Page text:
What's Being Done To Address The Country's Backlog Of Untested Rape Kits Tens of thousands of rape kits sit, untested, in evidence rooms. While a new push to clear the backlog has brought urgency the issue, what's taken so long — and why does it exist in the first place?

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What's Being Done To Address The Country's Backlog Of Untested Rape Kits

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RACHEL MARTIN, HOST:

Across the country, sitting in police evidence rooms are tens of thousands of rape kits waiting to be tested. Some have been sitting there for years. But a national push to address the backlog has given the issue a sense of urgency.

To find out what kind of progress has been made, we reached out to Becca O'Connor. She's vice president for public policy at the Rape, Abuse & Incest National Network, one of the groups spearheading the effort.

Becca, thanks so much for being with us.

BECCA O'CONNOR: Thanks for having me. It's my pleasure.

MARTIN: Explain why these kits were not being tested.

O'CONNOR: So 10 or 15 years ago, the DNA technology wasn't in the same place where it is today, first of all. We now are able to pull much more out of a rape kit through DNA testing than we may have been able to in the past.

And beyond that, there was also a different mentality around these crimes. You know, for many people, the belief was that these were stranger-perpetrated crimes, where you have someone leap out of the bushes, and we know better now. And we have more of a push and an inclination to test, even in acquaintance cases because we know that these are serial offenders that are likely to strike again.

MARTIN: How much does it cost to process a rape kit?

O'CONNOR: The average is between $400 and $1,200.

MARTIN: So it's a big hit for cities, especially if they have a big backlog.

O'CONNOR: It can be, but it depends on what exactly they're planning to test out of that kit. But it's something that, you know, cost is outweighed by the benefit, we believe.

MARTIN: So even if there was no value to the specific case, you're saying that there is still value in testing a kit because of another crime that that perpetrator might commit.

O'CONNOR: Exactly. And over time, the other thing that's evolved, of course, is the CODIS, a national database run by the FBI which holds offender samples. And so as that's grown, we have more, basically, things to check against.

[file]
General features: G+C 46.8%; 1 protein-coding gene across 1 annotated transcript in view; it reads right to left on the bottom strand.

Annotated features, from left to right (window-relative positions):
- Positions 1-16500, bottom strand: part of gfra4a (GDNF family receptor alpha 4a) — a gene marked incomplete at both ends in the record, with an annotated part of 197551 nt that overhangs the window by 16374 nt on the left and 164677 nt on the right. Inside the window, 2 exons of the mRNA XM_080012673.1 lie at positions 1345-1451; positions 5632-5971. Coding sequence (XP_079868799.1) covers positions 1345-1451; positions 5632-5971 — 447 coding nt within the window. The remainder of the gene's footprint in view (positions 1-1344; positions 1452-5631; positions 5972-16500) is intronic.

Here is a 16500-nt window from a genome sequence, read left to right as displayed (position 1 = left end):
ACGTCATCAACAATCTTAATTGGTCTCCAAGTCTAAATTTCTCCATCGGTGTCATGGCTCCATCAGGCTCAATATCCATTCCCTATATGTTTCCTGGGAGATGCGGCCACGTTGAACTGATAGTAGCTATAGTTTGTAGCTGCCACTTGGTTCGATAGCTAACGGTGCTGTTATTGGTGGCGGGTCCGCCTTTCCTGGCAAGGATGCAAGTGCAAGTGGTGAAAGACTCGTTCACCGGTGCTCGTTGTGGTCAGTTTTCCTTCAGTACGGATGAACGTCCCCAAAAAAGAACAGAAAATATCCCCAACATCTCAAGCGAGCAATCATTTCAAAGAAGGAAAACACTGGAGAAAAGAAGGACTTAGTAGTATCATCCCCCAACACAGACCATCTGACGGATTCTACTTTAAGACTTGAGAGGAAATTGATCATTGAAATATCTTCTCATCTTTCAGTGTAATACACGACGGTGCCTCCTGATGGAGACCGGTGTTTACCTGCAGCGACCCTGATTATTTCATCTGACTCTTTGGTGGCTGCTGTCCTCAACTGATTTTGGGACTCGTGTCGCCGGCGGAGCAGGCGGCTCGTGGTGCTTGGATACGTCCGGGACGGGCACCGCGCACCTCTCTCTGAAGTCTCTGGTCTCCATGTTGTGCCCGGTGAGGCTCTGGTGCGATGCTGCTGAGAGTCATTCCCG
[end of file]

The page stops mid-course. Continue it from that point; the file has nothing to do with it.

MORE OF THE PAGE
MARTIN: And are there examples of finding someone - a perpetrator who committed another crime because of a positive ID with a rape kit?

O'CONNOR: Absolutely. So for instance, there's a woman named Natasha Alexenko who's a survivor with whom I work, where she learned, only after they finally tested her kit years later, that the individual who assaulted her had committed other crimes.

MARTIN: There's been federal legislation to address the backlog as far back as 2000. So why is it still a problem?

O'CONNOR: You know, we talk about the backlog in this generic terminology. And it's important to point out that, you know, for the Department of Justice and others, a backlogged kit is one that is sitting at a crime lab and waiting to be tested. And as we've been talking about, we know that many of these kits never make it to that stage. They sit in evidence rooms. So there's this education that needs to happen.

That said, we do have this challenge of creating a system where victims feel comfortable coming forward and submitting themselves to these exams in the wake of what's likely the worst trauma of their lives. If I'm a survivor and I'm seeing headlines that say that my kit is likely going to sit and collect dust somewhere, where's my incentive to come forward? I think that's one of the things that we're seeing shift as more and more states step up to the plate and do what needs to be done to clear their backlogs.

MARTIN: As you mentioned, there is some movement here. Some states have really taken this on. Last week, Arizona Governor Doug Ducey announced he's forming a task force to find and test old kits. Kentucky is pressing ahead with a bill that requires rape kits to be tested within 30 days of collection, I believe. I imagine this is encouraging news to you.

O'CONNOR: It absolutely is. And what's really, really encouraging, as I talk to lawmakers across the country and in the federal government, is that people are starting to have these aha moments and realizing that, first of all, it's OK to raise your hand and say - we may have a problem here, and we want to get to the bottom of it. You know, there's no finger-pointing at this point.

What's really been amazing, even in just the three years that I've been working on this issue, is the shift and the desire to be proactive rather than just reactive to the issue.

MARTIN: Becca O'Connor of the Rape, Abuse & Incest National Network, thanks so much for talking with us.

O'CONNOR: Absolutely. Thank you so much.

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